Voter support for impeachment matched its highest point of Donald Trump’s presidency as he faced a whistleblower allegation that he pressured Ukraine’s president to investigate former Vice President Joe Biden, with more impeachment supporters than ever before saying he committed an impeachable offense, according to Morning Consult/Politico polling.

The new Sept. 24-26 poll of 1,640 registered voters — conducted as House Speaker Nancy Pelosi (D-Calif.) endorsed an impeachment inquiry and details emerged about the president’s pressure on Ukraine — found the public divided at 43 percent on the question of whether Congress should begin proceedings to remove Trump from office, a net swing of 13 percentage points in favor of impeachment since a poll conducted over the weekend. The figure for support rose 7 points, while opposition dropped 6 points.

As Zandardad would say, "That's a 13-point swing in four days.  He''s in trouble."

A big shift among Democrats certainly (+13 and -5%)  but a significant net shift among independents (+6 and -9) and yes, even the GOP (+5 and -4).

"Trump asked a foreign leader to interfere in the 2020 election" is really simple to understand.  "Then they tried to cover it up" is also easy to understand.  Trump's already admitted to both.

The longer he keeps running his mouth and doing things like threatening whistleblowers and melting down on national TV, the easier this is going to get.

Ukraine In The Membrane, Con't

The whistleblower complaint story has, if that's even imaginable, actually gotten worse for Trump in the last 24 hours.  Despite legal protections that are supposed to exist, the Justice Department and White House knew the identity of the whistleblower well before the complaint was even filed.  In fact, the White House absolutely knew the identity of the whistleblower just a week after the July 25 call, because the CIA's deputy counsel went to the National Security Council about the issue.

The White House learned that a C.I.A. officer had lodged allegations against President Trump’s dealings with Ukraine even as the officer’s whistle-blower complaint was moving through a process meant to protect him against reprisals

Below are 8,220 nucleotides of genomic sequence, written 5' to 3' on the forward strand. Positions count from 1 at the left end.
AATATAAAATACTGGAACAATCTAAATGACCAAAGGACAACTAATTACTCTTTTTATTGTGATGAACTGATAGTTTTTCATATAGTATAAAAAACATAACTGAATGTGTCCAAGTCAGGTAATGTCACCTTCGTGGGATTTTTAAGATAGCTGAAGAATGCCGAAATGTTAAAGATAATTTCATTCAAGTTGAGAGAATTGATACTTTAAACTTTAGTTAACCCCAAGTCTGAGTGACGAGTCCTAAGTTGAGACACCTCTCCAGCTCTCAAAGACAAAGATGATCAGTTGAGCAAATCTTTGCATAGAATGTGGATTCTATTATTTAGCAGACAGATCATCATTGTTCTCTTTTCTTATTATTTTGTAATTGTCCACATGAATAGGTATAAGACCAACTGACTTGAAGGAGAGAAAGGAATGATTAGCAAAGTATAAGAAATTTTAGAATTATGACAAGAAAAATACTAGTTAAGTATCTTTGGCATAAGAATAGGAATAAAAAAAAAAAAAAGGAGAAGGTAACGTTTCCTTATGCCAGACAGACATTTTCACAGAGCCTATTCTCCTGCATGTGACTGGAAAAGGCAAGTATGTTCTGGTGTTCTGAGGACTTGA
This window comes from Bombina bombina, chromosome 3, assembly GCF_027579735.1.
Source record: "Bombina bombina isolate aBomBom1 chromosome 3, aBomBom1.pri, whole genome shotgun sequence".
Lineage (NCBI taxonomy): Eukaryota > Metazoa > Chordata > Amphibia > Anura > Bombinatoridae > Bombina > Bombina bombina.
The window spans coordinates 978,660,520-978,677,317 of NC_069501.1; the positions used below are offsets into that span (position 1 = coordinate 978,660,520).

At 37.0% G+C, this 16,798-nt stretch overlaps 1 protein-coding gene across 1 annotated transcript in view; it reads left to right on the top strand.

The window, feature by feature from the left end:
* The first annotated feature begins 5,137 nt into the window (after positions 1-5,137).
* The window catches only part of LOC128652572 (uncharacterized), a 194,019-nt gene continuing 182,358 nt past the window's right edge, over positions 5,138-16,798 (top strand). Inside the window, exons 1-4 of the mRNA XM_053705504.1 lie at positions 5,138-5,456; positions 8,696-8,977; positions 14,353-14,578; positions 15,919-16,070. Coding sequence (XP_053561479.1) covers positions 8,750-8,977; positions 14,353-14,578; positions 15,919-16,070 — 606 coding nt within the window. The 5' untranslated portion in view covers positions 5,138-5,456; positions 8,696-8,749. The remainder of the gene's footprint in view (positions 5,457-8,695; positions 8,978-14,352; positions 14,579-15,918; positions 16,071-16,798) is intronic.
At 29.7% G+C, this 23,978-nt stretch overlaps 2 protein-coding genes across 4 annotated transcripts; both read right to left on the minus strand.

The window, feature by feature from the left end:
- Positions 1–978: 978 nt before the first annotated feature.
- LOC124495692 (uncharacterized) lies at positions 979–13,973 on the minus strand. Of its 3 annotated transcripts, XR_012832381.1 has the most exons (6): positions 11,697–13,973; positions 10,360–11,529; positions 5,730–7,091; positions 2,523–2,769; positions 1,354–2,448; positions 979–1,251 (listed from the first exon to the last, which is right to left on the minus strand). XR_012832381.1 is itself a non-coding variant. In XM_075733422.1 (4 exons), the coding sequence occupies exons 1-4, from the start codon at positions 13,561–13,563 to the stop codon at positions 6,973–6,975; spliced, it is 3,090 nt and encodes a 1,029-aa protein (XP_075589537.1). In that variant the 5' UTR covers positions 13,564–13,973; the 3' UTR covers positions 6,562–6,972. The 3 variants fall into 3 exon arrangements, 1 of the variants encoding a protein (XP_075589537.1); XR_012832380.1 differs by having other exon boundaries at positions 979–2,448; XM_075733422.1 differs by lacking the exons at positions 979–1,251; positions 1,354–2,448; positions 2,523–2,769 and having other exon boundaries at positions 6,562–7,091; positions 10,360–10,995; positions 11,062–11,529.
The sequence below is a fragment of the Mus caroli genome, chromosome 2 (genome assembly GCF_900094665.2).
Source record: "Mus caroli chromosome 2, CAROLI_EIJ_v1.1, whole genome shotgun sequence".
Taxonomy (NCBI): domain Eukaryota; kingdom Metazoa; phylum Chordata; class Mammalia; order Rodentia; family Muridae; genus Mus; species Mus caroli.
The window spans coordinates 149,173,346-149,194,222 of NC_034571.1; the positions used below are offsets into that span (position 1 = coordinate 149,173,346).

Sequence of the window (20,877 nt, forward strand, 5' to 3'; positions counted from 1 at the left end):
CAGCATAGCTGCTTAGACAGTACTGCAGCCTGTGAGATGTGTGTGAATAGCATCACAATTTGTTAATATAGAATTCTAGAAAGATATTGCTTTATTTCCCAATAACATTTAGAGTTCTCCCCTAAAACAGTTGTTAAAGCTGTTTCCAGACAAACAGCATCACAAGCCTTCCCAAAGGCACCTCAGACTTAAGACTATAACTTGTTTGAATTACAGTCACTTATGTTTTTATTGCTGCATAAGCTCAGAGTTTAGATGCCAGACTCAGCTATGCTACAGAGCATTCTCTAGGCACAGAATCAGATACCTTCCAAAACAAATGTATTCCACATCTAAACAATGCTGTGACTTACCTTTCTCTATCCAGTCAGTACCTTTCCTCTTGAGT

, people familiar with the matter said on Thursday.

The officer first shared information about potential abuse of power and a White House cover-up with the C.I.A.’s top lawyer through an anonymous process, some of the people said. She shared the officer’s concerns with White House and Justice Department officials, following policy. Around the same time, he also separately filed the whistle-blower complaint.

The revelations provide new insight about how the officer’s allegations moved through the bureaucracy of government. The Trump administration’s handling of the explosive accusations is certain to be scrutinized in the coming days and weeks, particularly by lawmakers weighing the impeachment of the president. 

The CIA counsel, Courtney Simmons Elwood, went to the head lawyer on the NSC, so immediately the White House knew everything by August 1.

And all that went to Bill Barr two weeks later.

The next day, Mr. Demers went to the White House to read the transcript of the call and assess whether to alert other senior law enforcement officials. The deputy attorney general, Jeffrey A. Rosen, and Brian A. Benczkowski, the head of the department’s criminal division, were looped in, according to two administration officials.

Department officials began to discuss the accusations and whether and how to follow up. Attorney General William P. Barr learned of the allegations around that time, according to a person familiar with the matter
. While Mr. Barr was briefed, he did not oversee the discussions about how to proceed, the person said.

But as White House, C.I.A., and Justice Department officials were examining the accusations, the C.I.A. officer who had lodged them anonymously grew concerned after learning that Ms. Elwood had contacted the White House, according to two people familiar with the matter. While it is not clear how the officer became aware that she shared the information, he concluded that the C.I.A. was not taking his allegations seriously.

That played a factor in his decision to become a whistle-blower, they said. And about two weeks after first submitting his anonymous accusations, he decided to file a whistle-blower complaint to Mr. Atkinson, a step that offers special legal protections, unlike going to a general counsel.

Too late, of course.  He had already been exposed.  The White House knows full well who he is and has known for weeks, if not months.

So who else knew?  John Bolton, maybe?  Dan Coats?  Mike Pompeo?  Rudy himself?  There's quite a list now.  And none of it looks good for Trump in the cold sunlight.